Cooking fish is straightforward, if you just keep to a few basic rules you will serve up dishes to vie with the best of restaurants. It is suggested that we eat at least three or more servings of fish a week, since the experts have proved that if you eat more fish you are less likely to suffer from heart disease and cancer. The fat in fish is called omega-3, an essential fatty acid which keeps our blood from getting sticky and so reduces the probability of having a stroke.
Fish and seafood is available to buy fresh, frozen, or cured, you can buy it whole, filleted or cut into steaks, your fishmonger or supermarket fish counter should stock a large choice of each of the groups of seafood there are 3 main groups of fish;
White Sea Fish
Oil Rich Fish
Fresh Water Fish
Including Salmon, Trout, Perch, Bass, Bream, Pike, Arctic Char
Then there are; Shellfish (Molluscs and Crustaceans)
Including Clams, Cockles, Whelks, Periwinkles, Mussel, Oyster, Lobster, Crab, prawns, Crayfish, Scallops, Sea Urchins, Shrimp, Squid, Octopus, Cuttlefish
You know that you can always ask for help when choosing your fish and shellfish especially if you are not sure how it should be prepared and cooked.
Your fishmonger should be happy to prepare fresh fish for you in exactly the way you want, if what you want is not available, species of the same type can always be substituted and once again a good fishmonger can help you out.
We should be eating at least two servings of fish a week including one of oily fish. Fish and shellfish are excellent sources of a range of vitamins; minerals, and essential fatty acids, furthermore oily fish is especially loaded in omega 3 fatty acids.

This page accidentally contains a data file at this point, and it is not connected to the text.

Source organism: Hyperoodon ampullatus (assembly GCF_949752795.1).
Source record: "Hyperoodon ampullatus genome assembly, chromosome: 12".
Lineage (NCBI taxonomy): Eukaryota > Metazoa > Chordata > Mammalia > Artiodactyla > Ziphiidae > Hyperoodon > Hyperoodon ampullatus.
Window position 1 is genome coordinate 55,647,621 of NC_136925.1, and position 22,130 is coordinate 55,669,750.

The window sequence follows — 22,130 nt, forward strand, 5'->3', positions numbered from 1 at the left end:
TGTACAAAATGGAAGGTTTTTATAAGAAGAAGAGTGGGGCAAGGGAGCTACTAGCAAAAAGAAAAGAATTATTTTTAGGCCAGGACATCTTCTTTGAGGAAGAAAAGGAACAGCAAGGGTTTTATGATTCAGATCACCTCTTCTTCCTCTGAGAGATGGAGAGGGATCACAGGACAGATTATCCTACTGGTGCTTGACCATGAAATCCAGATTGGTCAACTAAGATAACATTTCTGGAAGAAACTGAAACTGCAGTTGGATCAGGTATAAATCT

However if we would like to make sure there are sufficient fish to eat now, and in the future, we must start thinking about the choices we make when we decide which fish we eat and your local fishmonger can also help with that, a good fishmonger will always know where the product he sells comes from and all the fishmongers, fishermen and chefs I know put sustainability at the top of there to-do list.
Anyway, enough of all that lets get to the main point of what we hope will be a weekly or fortnightly part of our blog;
Catch of the Day, Brill
Available all year round, January, and February it is best to leave alone, March and April although available they are of varying availability. Throughout late spring (spawning season), the fillets can be slight and moist so it is sensible to stay away from them.
In May and June though Brill from British waters are at their best and from July to August, Brill is very good, September, October, November, December brill is still very good but availability is limited
Comparable to Turbot, brill remains a much undervalued fish, in spite of it being by and large less expensive.
Brill is a first-rate enjoyable tasting flatfish strongly linked with turbot, it is a fish found in waters from Iceland through to the Mediterranean Sea, from Norway, the Black Sea, and the Mediterranean.
A quantity of the best are landed on British shores.
Brill is described as having smooth, dark brown skin with deep white speckling and as with all flatfish; its underside is a creamy white.
Fishermen have been catching brill in coastal European countries for more than 300 years, records from London’s Billingsgate Market show that Brill was being sold early 1700’s.
Brill has a luscious and somewhat sweet flesh, they taste so sweet because they feed on crustaceans and small fish living near the sea bed, and with a smaller flake than Turbot, Brill is also easier to prepare than its more famous cousin.
For fillet portions get them from the larger fish, weighing 3 to 4 kilograms, and choose thicker fish with bright, unsunken eyes.